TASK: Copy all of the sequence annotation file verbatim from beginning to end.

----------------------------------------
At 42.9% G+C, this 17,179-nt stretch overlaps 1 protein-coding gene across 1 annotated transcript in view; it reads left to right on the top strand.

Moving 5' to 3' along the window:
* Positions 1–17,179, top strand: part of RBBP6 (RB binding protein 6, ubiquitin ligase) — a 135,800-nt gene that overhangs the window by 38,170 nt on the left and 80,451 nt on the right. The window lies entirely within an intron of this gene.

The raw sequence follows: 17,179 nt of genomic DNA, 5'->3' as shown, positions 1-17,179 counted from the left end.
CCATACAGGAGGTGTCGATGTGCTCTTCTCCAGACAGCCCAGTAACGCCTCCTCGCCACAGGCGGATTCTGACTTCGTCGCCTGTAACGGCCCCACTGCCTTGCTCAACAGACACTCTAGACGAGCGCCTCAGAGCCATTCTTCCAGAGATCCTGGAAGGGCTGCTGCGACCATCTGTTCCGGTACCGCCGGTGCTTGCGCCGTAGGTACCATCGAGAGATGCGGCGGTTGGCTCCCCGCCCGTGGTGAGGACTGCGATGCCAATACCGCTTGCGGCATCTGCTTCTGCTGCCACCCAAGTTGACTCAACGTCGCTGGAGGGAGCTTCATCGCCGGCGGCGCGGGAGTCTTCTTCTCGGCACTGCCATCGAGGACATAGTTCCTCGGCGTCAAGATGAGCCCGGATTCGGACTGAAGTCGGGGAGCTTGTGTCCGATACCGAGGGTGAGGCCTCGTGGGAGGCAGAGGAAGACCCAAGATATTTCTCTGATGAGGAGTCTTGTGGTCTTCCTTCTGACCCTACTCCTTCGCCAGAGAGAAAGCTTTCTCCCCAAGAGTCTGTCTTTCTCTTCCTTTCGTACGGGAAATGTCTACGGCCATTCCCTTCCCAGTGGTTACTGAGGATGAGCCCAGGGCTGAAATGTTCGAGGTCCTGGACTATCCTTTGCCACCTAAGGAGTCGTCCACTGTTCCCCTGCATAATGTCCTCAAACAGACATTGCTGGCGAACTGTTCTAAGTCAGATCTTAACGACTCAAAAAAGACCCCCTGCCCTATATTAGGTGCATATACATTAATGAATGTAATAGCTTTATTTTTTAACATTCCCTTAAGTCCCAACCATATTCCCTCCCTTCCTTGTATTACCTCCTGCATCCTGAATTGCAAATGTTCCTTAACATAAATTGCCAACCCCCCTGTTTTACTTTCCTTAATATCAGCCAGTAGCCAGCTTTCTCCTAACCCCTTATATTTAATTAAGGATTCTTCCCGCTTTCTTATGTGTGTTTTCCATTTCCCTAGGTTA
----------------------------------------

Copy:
At 42.9% G+C, this 17,179-nt stretch overlaps 1 protein-coding gene across 1 annotated transcript in view; it reads left to right on the top strand.

Moving 5' to 3' along the window:
* Positions 1–17,179, top strand: part of RBBP6 (RB binding protein 6, ubiquitin ligase) — a 135,800-nt gene that overhangs the window by 38,170 nt on the left and 80,451 nt on the right. The window lies entirely within an intron of this gene.

The raw sequence follows: 17,179 nt of genomic DNA, 5'->3' as shown, positions 1-17,179 counted from the left end.
CCATACAGGAGGTGTCGATGTGCTCTTCTCCAGACAGCCCAGTAACGCCTCCTCGCCACAGGCGGATTCTGACTTCGTCGCCTGTAACGGCCCCACTGCCTTGCTCAACAGACACTCTAGACGAGCGCCTCAGAGCCATTCTTCCAGAGATCCTGGAAGGGCTGCTGCGACCATCTGTTCCGGTACCGCCGGTGCTTGCGCCGTAGGTACCATCGAGAGATGCGGCGGTTGGCTCCCCGCCCGTGGTGAGGACTGCGATGCCAATACCGCTTGCGGCATCTGCTTCTGCTGCCACCCAAGTTGACTCAACGTCGCTGGAGGGAGCTTCATCGCCGGCGGCGCGGGAGTCTTCTTCTCGGCACTGCCATCGAGGACATAGTTCCTCGGCGTCAAGATGAGCCCGGATTCGGACTGAAGTCGGGGAGCTTGTGTCCGATACCGAGGGTGAGGCCTCGTGGGAGGCAGAGGAAGACCCAAGATATTTCTCTGATGAGGAGTCTTGTGGTCTTCCTTCTGACCCTACTCCTTCGCCAGAGAGAAAGCTTTCTCCCCAAGAGTCTGTCTTTCTCTTCCTTTCGTACGGGAAATGTCTACGGCCATTCCCTTCCCAGTGGTTACTGAGGATGAGCCCAGGGCTGAAATGTTCGAGGTCCTGGACTATCCTTTGCCACCTAAGGAGTCGTCCACTGTTCCCCTGCATAATGTCCTCAAACAGACATTGCTGGCGAACTGTTCTAAGTCAGATCTTAACGACTCAAAAAAGACCCCCTGCCCTATATTAGGTGCATATACATTAATGAATGTAATAGCTTTATTTTTTAACATTCCCTTAAGTCCCAACCATATTCCCTCCCTTCCTTGTATTACCTCCTGCATCCTGAATTGCAAATGTTCCTTAACATAAATTGCCAACCCCCCTGTTTTACTTTCCTTAATATCAGCCAGTAGCCAGCTTTCTCCTAACCCCTTATATTTAATTAAGGATTCTTCCCGCTTTCTTATGTGTGTTTTCCATTTCCCTAGGTTA